Playing Under Lenin
Little Failure is a memoir of the Shteyngart family. The author, born Igor in Leningrad, did the first of his growing up in the USSR, and the remainder in Queens, New York, where he became Gary after his family was permitted to emigrate when he was seven years old. He was a sickly child, who suffered quite severely from asthma before emigration, since Soviet Socialist medicine did not include the inhalers which greatly helped his condition in Queens. And in the USSR, he was of course deeply influenced by Soviet kitsch, like the enormous, heroic statue of Lenin in a favorite spot in Leningrad he recalls fondly from early childhood.
Moscow Square. Moskovskaya Ploshchad. This is where my life really begins. ... Moscow Square. Its geometry is cold, its colors are muted, its size is gigantic, and there are occasional colonnades and assorted Greek flourishes to make the place seem timeless and inevitable. The square is so vast it seems to have its own microclimate, a clap of oily rain will slick down its hectares of brick and marble, and in the summer violets are known to burst out amid all the ideology.
Here is my frozen King Kong-sized Lenin, my love, nearly jumping in the direction of nearby Finland, with his hand pointed emphatically at the horizon, with his coat sexily unfurling in the wind. Indeed, there is so much movement atop his granite pedestal that some locals have dubbed him "the Latin Lenin," as if any second he may launch into a salsa or, better yet, a proper Cuban rumba. Taking pride of place behind Lenin is a grandiose box of a building whose facade features workers, peasants, and soldiers marching solemnly toward a bright socialist future. This was destined to be a House of the Soviets, Leningrad's equivalent of city hall, during the Stalin era, then became a top secret facility in which at least two American defectors (both part of the Julius and Ethel Rosenberg spy ring) were reputed to work on military projects, and today is a sad, listless place where you can get a photocopy of your passport or certificate of military service done for a few rubles.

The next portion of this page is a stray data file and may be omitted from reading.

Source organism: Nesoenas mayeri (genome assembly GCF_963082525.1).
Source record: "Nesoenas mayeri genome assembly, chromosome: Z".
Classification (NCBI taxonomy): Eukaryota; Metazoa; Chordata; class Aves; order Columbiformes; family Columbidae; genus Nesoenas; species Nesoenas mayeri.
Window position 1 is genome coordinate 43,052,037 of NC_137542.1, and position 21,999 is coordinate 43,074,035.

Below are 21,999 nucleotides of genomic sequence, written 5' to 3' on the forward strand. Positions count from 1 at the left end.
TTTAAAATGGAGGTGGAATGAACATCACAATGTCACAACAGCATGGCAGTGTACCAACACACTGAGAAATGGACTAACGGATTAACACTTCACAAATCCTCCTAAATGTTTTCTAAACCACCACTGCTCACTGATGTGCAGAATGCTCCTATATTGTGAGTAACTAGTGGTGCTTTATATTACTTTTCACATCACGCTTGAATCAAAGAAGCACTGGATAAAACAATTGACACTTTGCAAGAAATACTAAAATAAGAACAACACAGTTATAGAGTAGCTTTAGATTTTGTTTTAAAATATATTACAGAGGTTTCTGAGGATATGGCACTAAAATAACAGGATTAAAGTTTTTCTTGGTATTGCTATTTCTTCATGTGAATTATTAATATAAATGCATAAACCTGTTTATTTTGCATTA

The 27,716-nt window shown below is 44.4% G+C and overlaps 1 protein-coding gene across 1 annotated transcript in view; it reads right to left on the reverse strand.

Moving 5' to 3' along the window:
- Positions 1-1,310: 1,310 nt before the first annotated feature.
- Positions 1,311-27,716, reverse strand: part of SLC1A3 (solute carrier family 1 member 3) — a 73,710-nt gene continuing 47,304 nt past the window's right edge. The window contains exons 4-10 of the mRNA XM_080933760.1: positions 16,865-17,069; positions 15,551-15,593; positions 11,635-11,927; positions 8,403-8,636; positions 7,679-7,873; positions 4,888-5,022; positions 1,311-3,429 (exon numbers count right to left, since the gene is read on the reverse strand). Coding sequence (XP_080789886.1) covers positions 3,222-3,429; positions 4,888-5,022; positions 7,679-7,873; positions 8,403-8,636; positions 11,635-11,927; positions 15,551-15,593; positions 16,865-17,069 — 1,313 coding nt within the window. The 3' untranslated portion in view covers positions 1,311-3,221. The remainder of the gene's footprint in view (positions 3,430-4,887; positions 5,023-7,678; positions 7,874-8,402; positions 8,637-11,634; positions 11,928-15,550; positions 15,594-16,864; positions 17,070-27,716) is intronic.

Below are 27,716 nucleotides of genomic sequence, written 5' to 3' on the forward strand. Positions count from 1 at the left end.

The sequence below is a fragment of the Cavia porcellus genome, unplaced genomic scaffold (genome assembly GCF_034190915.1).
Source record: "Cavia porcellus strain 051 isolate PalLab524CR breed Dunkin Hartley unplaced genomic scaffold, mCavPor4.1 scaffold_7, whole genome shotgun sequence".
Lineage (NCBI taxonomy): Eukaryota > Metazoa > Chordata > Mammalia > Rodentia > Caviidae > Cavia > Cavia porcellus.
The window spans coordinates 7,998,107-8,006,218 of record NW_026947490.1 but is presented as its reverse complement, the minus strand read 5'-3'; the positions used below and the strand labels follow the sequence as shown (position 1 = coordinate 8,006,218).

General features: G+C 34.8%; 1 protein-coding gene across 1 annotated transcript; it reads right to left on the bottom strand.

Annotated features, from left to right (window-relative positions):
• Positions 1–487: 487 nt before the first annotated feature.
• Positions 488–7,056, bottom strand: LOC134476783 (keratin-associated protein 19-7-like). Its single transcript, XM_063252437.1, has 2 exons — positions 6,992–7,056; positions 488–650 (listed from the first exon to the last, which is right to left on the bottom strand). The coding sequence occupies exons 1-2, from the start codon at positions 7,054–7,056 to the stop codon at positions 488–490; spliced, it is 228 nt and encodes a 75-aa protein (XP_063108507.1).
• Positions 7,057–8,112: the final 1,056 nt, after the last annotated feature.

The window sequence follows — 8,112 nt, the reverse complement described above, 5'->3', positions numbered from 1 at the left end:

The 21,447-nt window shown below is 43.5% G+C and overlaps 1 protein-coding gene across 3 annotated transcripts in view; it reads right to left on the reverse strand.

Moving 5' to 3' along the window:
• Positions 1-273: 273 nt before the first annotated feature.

The square's dramatic, Stalinist impact has further been cut short by the Citibank branch down the street, the Ford dealership a little further down, the ad hoc slot machines around the corner, and the intermittent fruit stand hawking bright imported oranges, ethereal red peppers, and glossy pears from a distant galaxy. One of St. Petersburg's 4.8 million McDonald's (one for each citizen) hums along at the southwest corner.
But when I am growing up there is none of that! There is Lenin, there is the Top Secret Building for Defectors and Spies, and across the street is a marble-like structure of equally imposing size that contains another important aspect of Soviet life: the gastronom. To call a gastronom a supermarket would be to insult supermarkets everywhere. Rather it is a uniquely precapitalist space in which ham at times appears and then very rapidly disappears. The ham is often not precisely ham but the fat around the ham. My mother wages a weekly battle with the gastronom staff to make sure they cut her the rosy, edible part of my favorite snack.
Moscow Square, Statue of Lenin, Top Secret Building for Defectors and Spies, gastronom. And to the left of Lenin, a small copse of yolki or spruces. When I am well enough from the asthma, Papa and I chase each other beneath the spruces, playing hide-and-seek. And here I am, shuddering with excitement behind a tree while the big Papa is hunting for me, he really can't find me! And above me, Lenin is gesturing acquisitively toward Finland, his dome balder than my father's. . . . I am hiding behind a spruce, and my father is singing, "Synochek, Igoryochik, gde ty?" (Little son, Little Igor, where are you?)"